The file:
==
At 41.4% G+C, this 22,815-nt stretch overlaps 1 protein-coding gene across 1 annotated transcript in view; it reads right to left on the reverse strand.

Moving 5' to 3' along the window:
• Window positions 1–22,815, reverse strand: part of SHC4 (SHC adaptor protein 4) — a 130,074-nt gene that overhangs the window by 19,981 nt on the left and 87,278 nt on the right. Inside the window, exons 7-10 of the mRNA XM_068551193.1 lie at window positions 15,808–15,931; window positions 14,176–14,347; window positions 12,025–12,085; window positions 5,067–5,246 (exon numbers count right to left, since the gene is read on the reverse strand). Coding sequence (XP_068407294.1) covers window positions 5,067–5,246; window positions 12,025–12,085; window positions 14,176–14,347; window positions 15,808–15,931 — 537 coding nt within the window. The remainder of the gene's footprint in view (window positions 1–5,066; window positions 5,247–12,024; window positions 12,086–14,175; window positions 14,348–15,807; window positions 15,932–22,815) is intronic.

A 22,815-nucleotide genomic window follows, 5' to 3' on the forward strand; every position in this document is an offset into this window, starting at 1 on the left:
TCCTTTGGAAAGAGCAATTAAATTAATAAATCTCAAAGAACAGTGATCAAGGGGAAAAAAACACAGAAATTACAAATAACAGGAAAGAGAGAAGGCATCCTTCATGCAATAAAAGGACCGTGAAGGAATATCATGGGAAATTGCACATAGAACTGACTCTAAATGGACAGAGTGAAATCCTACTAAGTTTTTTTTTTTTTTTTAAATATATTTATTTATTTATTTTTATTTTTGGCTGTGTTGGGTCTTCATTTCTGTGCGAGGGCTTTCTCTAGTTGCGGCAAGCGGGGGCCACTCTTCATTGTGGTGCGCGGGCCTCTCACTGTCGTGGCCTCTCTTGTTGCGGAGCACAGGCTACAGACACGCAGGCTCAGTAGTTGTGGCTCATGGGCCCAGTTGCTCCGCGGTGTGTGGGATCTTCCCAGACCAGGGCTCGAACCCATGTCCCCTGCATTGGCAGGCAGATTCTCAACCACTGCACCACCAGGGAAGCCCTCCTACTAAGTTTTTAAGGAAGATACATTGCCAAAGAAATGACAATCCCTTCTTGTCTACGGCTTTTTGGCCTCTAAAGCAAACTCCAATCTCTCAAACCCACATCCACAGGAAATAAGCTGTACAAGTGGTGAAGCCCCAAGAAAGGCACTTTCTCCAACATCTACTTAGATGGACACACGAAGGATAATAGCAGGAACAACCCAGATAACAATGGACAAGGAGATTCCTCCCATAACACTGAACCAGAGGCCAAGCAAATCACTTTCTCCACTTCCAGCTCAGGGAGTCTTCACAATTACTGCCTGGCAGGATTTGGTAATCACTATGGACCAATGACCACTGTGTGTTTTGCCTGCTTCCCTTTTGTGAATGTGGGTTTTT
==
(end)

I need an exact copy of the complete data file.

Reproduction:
At 41.4% G+C, this 22,815-nt stretch overlaps 1 protein-coding gene across 1 annotated transcript in view; it reads right to left on the reverse strand.

Moving 5' to 3' along the window:
• Window positions 1–22,815, reverse strand: part of SHC4 (SHC adaptor protein 4) — a 130,074-nt gene that overhangs the window by 19,981 nt on the left and 87,278 nt on the right. Inside the window, exons 7-10 of the mRNA XM_068551193.1 lie at window positions 15,808–15,931; window positions 14,176–14,347; window positions 12,025–12,085; window positions 5,067–5,246 (exon numbers count right to left, since the gene is read on the reverse strand). Coding sequence (XP_068407294.1) covers window positions 5,067–5,246; window positions 12,025–12,085; window positions 14,176–14,347; window positions 15,808–15,931 — 537 coding nt within the window. The remainder of the gene's footprint in view (window positions 1–5,066; window positions 5,247–12,024; window positions 12,086–14,175; window positions 14,348–15,807; window positions 15,932–22,815) is intronic.

A 22,815-nucleotide genomic window follows, 5' to 3' on the forward strand; every position in this document is an offset into this window, starting at 1 on the left:
TCCTTTGGAAAGAGCAATTAAATTAATAAATCTCAAAGAACAGTGATCAAGGGGAAAAAAACACAGAAATTACAAATAACAGGAAAGAGAGAAGGCATCCTTCATGCAATAAAAGGACCGTGAAGGAATATCATGGGAAATTGCACATAGAACTGACTCTAAATGGACAGAGTGAAATCCTACTAAGTTTTTTTTTTTTTTTTAAATATATTTATTTATTTATTTTTATTTTTGGCTGTGTTGGGTCTTCATTTCTGTGCGAGGGCTTTCTCTAGTTGCGGCAAGCGGGGGCCACTCTTCATTGTGGTGCGCGGGCCTCTCACTGTCGTGGCCTCTCTTGTTGCGGAGCACAGGCTACAGACACGCAGGCTCAGTAGTTGTGGCTCATGGGCCCAGTTGCTCCGCGGTGTGTGGGATCTTCCCAGACCAGGGCTCGAACCCATGTCCCCTGCATTGGCAGGCAGATTCTCAACCACTGCACCACCAGGGAAGCCCTCCTACTAAGTTTTTAAGGAAGATACATTGCCAAAGAAATGACAATCCCTTCTTGTCTACGGCTTTTTGGCCTCTAAAGCAAACTCCAATCTCTCAAACCCACATCCACAGGAAATAAGCTGTACAAGTGGTGAAGCCCCAAGAAAGGCACTTTCTCCAACATCTACTTAGATGGACACACGAAGGATAATAGCAGGAACAACCCAGATAACAATGGACAAGGAGATTCCTCCCATAACACTGAACCAGAGGCCAAGCAAATCACTTTCTCCACTTCCAGCTCAGGGAGTCTTCACAATTACTGCCTGGCAGGATTTGGTAATCACTATGGACCAATGACCACTGTGTGTTTTGCCTGCTTCCCTTTTGTGAATGTGGGTTTTT